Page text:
Emiko Okamura - Uptake of Sevoflurane Limited by the Presence of Cholesterol in the Lipid Bilayer Membrane: A Multinuclear Nuclear Magnetic Resonance Study

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      Publication Details (including relevant citation   information):

         E. Okamura, Y. Takechi, and K. Aki, J. Oleo Sci.,63, 1149-1157 (2014).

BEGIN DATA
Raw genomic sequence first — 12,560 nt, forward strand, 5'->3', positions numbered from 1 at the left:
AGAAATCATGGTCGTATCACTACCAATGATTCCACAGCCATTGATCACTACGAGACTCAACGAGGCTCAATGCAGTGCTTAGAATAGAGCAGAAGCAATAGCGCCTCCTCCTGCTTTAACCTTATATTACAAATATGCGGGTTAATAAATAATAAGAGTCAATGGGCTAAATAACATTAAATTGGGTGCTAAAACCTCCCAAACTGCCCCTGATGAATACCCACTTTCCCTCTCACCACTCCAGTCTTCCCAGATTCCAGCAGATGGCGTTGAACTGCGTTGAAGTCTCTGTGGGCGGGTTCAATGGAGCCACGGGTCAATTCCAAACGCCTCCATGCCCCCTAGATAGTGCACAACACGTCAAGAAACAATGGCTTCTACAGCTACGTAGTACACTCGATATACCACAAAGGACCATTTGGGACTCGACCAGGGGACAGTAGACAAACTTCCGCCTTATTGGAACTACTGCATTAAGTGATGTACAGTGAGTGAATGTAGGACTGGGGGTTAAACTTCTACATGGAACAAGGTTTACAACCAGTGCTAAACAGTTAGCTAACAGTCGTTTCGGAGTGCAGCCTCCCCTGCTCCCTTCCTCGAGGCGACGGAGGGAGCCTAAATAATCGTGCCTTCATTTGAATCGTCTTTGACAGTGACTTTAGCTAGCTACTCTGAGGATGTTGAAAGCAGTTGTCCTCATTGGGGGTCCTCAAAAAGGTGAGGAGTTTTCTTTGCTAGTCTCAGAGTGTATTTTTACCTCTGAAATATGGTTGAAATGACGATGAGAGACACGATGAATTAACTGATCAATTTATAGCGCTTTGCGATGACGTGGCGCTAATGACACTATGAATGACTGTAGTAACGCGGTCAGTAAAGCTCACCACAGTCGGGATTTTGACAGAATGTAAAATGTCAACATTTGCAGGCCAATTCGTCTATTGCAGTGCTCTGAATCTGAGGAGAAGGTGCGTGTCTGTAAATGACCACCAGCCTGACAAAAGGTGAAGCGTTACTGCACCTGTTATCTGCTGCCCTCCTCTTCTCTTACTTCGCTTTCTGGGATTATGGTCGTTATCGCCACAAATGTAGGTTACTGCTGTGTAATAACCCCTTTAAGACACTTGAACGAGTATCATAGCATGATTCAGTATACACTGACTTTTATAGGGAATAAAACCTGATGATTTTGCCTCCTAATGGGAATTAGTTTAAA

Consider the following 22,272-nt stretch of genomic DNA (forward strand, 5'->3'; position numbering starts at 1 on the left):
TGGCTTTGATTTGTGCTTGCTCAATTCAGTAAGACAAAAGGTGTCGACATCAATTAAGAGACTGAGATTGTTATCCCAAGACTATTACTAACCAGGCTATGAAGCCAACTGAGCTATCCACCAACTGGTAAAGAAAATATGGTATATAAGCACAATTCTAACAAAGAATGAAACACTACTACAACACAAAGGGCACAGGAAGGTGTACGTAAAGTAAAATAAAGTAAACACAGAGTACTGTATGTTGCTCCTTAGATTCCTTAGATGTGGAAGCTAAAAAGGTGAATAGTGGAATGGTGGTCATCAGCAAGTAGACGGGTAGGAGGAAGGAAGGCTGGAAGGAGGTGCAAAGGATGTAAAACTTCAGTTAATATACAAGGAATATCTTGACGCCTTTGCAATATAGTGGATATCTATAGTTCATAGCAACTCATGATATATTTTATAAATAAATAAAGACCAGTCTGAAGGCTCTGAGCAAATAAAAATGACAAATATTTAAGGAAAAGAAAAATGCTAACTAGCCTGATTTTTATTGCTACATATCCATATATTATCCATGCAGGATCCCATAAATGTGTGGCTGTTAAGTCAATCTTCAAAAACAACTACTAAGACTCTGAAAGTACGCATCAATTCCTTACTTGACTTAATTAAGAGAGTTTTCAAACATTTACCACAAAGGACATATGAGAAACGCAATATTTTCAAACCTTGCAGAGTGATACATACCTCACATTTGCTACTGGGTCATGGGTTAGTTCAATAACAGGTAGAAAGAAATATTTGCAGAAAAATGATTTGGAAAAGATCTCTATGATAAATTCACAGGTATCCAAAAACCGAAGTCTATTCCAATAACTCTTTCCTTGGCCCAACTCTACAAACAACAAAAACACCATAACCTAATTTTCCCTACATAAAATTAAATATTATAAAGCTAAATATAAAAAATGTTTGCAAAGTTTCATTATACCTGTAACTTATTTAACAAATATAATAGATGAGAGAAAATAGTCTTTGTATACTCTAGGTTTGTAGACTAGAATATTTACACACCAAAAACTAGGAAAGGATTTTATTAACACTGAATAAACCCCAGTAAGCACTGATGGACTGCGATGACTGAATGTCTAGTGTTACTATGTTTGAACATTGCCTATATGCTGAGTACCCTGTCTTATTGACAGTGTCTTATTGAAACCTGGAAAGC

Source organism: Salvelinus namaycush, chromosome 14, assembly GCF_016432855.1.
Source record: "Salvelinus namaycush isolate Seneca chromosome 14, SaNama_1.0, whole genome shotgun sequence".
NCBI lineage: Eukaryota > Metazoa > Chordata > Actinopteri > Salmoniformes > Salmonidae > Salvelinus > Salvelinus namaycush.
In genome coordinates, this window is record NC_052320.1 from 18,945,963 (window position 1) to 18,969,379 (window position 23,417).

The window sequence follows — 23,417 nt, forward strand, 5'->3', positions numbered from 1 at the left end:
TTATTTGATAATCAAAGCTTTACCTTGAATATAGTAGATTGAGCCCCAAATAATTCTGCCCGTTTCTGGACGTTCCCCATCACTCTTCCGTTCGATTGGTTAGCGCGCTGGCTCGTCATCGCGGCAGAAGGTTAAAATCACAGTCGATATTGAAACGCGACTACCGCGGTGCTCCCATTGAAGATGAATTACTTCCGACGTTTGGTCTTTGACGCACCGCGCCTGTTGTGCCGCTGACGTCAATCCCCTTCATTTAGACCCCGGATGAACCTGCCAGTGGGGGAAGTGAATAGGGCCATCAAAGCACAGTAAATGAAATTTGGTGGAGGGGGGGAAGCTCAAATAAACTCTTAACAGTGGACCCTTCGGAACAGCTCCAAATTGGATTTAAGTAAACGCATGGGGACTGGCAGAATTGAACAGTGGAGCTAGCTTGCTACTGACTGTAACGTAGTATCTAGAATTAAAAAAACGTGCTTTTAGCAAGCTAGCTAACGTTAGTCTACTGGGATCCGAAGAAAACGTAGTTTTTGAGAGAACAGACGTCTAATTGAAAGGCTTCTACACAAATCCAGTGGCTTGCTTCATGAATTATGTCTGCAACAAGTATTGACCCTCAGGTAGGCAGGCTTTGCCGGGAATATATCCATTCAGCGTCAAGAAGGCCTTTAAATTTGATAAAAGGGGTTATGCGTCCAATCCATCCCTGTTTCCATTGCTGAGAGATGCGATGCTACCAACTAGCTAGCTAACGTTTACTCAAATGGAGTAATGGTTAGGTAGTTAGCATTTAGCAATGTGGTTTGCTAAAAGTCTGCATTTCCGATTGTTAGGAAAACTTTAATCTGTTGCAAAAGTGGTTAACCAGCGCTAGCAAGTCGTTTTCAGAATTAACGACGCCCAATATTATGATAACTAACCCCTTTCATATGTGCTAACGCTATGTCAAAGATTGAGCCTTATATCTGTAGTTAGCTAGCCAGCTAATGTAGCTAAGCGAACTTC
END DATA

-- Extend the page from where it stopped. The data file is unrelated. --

The effect of   cholesterol on the uptake of a fluorinated general anesthetic,   sevoflurane (SF, fluoromethyl   2,2,2-trifluoro-1-[trifluoromethyl]ethyl ether) was studied by   multinuclear, high-resolution nuclear magnetic resonance (NMR)   spectroscopy in combination with a pulsed-field gradient   technique. Using large unilamellar vesicles of egg   phosphatidylcholine/egg phosphatidylglycerol/cholesterol as model   fluid cell membranes, the 19F and 1H NMR   chemical shifts, longitudinal relaxation times   (T1), and diffusion coefficients   (Deff) were systematically analyzed to   quantify the modulation of SF uptake to the lipid membrane by   cholesterol. All NMR parameters (chemical shift,   T1, and Deff) showed that   SF uptake is limited by the presence of cholesterol in the   membrane. SF uptake at 40 mol% cholesterol was limited to 50%–60%   of the partitioning fraction in the absence of cholesterol in the   membrane. This finding is attributed to the loss of motional   freedom in the rigid membrane environment, as demonstrated by the   gradual slowdown of lipid mobility Deff with   increase in cholesterol concentration from 0 mol% to 40   mol%.

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